Matthew MacNish said...

Thanks, Emily!

Candyland said...

Oh hi. I *loves* this. Not that I've been actively querying, lately, but this is advice fit for everyone. I honestly feel we all make queries harder than they need to be. Stop stressing and just make sure all the major points are there. Yesyes.

Matthew MacNish said...

Bethany! Timmy has plans for you.

Eric W. Trant said...

Awesome, Matt. I snipped your summary into my permanent memoir and notes/thoughts on writing. I love quick notes like that!

- Eric

Matthew MacNish said...

I'm glad it helps! Thanks, Eric.

Ink in the Book said...

As everyone has already said, this post was amazing. I love how your broke the outline into describable parts. Because I've heard how to put the character, conflict, and choices into the query, but never precisely how.

Now, I understand and should be able to use this advice to set up my query. It also helped me to understand a couple of the questions posed to me in some of the feedback I have received from others.

This is pure gold. Thanks for sharing!

D.G. Hudson said...

I like the way you have reduced this to three main words: Character, Conflict and Choice. Good advice as usual, Matt. I've seen some of your query critiques and you do a great job of finding the weak spots, and the strong ones.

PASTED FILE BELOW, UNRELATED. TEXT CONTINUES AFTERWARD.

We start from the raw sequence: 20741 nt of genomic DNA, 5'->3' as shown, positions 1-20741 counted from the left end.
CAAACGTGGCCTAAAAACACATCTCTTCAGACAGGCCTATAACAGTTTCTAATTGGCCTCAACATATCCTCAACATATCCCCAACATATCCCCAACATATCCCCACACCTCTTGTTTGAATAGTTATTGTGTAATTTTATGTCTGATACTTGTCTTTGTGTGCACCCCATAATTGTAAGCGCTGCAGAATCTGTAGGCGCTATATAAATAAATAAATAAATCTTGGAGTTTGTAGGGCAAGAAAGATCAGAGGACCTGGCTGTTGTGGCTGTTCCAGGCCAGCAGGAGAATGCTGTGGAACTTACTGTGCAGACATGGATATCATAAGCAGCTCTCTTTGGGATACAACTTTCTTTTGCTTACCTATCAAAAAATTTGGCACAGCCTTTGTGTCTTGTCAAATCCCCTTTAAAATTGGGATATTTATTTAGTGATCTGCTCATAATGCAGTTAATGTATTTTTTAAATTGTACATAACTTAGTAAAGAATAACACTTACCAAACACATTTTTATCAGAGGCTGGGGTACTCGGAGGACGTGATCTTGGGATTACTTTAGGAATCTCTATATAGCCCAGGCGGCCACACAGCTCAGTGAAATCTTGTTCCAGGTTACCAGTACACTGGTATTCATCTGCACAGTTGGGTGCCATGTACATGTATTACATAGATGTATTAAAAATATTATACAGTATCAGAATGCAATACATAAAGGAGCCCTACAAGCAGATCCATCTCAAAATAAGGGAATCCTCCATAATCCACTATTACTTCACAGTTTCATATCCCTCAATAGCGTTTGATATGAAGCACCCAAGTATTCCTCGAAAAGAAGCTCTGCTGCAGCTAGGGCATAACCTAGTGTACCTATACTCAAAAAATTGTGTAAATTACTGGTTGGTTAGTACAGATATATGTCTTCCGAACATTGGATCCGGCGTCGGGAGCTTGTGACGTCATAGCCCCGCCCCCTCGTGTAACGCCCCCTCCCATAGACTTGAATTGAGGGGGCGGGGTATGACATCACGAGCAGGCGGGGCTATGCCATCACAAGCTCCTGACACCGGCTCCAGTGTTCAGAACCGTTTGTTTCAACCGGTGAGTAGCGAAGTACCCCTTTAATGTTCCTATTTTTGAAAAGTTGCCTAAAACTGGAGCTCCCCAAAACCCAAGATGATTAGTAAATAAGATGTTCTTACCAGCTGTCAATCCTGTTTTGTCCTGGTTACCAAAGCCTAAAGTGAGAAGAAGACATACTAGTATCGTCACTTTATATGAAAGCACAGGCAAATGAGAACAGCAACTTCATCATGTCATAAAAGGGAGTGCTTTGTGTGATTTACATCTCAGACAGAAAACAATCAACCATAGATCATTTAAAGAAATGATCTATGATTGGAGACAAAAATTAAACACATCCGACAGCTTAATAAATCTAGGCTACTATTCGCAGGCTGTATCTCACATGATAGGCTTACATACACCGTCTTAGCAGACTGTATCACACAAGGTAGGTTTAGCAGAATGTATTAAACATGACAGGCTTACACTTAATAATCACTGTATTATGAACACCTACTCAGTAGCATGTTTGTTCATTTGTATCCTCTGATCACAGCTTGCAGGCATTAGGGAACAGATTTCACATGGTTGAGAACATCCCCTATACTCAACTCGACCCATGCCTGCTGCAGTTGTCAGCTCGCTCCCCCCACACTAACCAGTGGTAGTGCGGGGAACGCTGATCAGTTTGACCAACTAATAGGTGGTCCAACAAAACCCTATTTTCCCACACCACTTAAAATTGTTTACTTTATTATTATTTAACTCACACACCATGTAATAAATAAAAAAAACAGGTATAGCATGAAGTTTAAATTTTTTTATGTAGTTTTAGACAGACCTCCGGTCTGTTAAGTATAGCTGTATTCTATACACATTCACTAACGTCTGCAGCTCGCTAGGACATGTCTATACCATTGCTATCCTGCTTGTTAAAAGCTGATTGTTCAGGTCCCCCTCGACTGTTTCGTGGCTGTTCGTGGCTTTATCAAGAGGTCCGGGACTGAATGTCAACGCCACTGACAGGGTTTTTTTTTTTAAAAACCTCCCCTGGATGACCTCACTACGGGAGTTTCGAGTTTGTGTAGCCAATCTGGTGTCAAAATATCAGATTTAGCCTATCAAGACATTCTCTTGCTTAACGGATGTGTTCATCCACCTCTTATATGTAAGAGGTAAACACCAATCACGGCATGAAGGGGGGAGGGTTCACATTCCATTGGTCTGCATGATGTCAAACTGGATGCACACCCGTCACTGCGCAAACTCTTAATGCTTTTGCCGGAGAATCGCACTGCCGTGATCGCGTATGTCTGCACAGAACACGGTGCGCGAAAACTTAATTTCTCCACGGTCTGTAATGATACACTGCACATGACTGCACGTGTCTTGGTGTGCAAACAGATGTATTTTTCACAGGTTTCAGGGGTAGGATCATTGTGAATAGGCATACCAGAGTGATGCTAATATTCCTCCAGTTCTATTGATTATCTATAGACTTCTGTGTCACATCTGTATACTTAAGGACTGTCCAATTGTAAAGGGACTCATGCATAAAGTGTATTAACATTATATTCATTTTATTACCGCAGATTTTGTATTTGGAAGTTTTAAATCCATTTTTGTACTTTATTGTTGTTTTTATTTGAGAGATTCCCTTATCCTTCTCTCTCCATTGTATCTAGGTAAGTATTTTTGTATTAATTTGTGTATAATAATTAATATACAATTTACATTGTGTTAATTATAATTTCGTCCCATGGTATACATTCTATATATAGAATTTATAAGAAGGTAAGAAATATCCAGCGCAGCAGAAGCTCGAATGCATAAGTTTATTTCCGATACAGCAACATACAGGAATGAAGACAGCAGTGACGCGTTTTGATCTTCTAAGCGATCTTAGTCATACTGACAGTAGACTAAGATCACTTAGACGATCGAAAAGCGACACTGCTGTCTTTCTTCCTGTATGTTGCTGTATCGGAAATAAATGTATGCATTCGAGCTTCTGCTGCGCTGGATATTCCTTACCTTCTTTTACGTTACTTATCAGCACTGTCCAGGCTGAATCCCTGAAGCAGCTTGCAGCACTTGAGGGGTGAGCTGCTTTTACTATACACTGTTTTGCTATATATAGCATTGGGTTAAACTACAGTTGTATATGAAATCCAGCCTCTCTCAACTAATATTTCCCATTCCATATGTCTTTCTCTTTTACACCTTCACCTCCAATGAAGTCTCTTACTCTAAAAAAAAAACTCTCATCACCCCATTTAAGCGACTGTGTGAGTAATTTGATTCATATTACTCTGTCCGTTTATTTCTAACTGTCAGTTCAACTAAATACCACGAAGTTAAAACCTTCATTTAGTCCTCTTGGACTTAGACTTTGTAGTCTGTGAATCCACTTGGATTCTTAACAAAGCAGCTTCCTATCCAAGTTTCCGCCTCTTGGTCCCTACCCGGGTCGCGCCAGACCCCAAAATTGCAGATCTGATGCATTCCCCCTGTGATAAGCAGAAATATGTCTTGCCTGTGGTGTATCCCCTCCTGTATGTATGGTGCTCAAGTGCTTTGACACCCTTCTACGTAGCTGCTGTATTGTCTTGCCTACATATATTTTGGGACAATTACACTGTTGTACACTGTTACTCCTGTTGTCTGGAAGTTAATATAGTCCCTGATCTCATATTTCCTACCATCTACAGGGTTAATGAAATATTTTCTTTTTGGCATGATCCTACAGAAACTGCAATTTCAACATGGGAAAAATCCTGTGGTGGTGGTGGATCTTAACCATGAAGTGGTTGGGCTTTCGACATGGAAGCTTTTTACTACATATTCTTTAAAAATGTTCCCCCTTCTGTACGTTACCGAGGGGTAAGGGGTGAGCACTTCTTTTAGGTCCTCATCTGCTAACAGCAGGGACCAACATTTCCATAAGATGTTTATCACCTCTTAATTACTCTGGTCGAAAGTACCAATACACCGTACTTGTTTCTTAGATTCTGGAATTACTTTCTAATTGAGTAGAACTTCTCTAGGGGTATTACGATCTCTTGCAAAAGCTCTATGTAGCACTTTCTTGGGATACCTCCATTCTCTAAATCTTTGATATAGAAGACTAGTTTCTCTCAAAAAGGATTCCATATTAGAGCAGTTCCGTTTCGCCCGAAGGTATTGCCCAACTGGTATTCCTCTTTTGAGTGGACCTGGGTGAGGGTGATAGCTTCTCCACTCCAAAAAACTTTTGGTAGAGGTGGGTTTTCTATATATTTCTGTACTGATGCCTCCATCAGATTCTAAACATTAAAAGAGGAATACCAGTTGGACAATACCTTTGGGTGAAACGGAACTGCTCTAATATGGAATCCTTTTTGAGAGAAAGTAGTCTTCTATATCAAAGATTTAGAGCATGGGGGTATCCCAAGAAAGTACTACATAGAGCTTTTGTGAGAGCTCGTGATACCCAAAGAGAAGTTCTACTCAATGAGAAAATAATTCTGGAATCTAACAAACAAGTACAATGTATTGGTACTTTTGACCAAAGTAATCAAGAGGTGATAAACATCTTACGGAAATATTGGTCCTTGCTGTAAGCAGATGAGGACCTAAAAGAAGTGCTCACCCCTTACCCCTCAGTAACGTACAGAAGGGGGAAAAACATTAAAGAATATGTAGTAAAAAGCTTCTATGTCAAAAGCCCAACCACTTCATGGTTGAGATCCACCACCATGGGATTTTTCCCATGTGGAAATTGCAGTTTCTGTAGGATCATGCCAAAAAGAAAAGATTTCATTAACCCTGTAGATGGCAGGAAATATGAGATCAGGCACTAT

Thanks Unicorn Bell for featuring Matt!

Huntress said...

Personalizing is very difficult if the agent does few interviews and has no blog or website. Sometimes my only connection to them is their reputation and that they rep your genre.

Rather than give a stiff, "howdy. Please rep me because you are great", I choose to skip over the awkward intro and hit 'em with the hook.

Great post! Thanks Matt.

Bryan Russell said...

Spot on, as always.

Lara Schiffbauer said...

This is really good information! How much of query success is based on tailoring the query to the agent's tastes? A couple of weeks ago I queried two agents, both of which have several examples of their ideas of successful query letters on their blogs. They were similar, of course, but different enough that I wondered at the time if the personalization has to go farther than the "I chose to query you because" line (when they are that specific, I mean). What do you think?

Nancy Thompson said...

Matt's the best! I love reading all the queries on his blog & seeing his critique. It really helped a lot. Now I refer all my writer friends to him.

Matthew MacNish said...

I'm so glad it helps, Ink! If you ever want your query critiqued on my personal blog, you can email me at the address in my blogger account.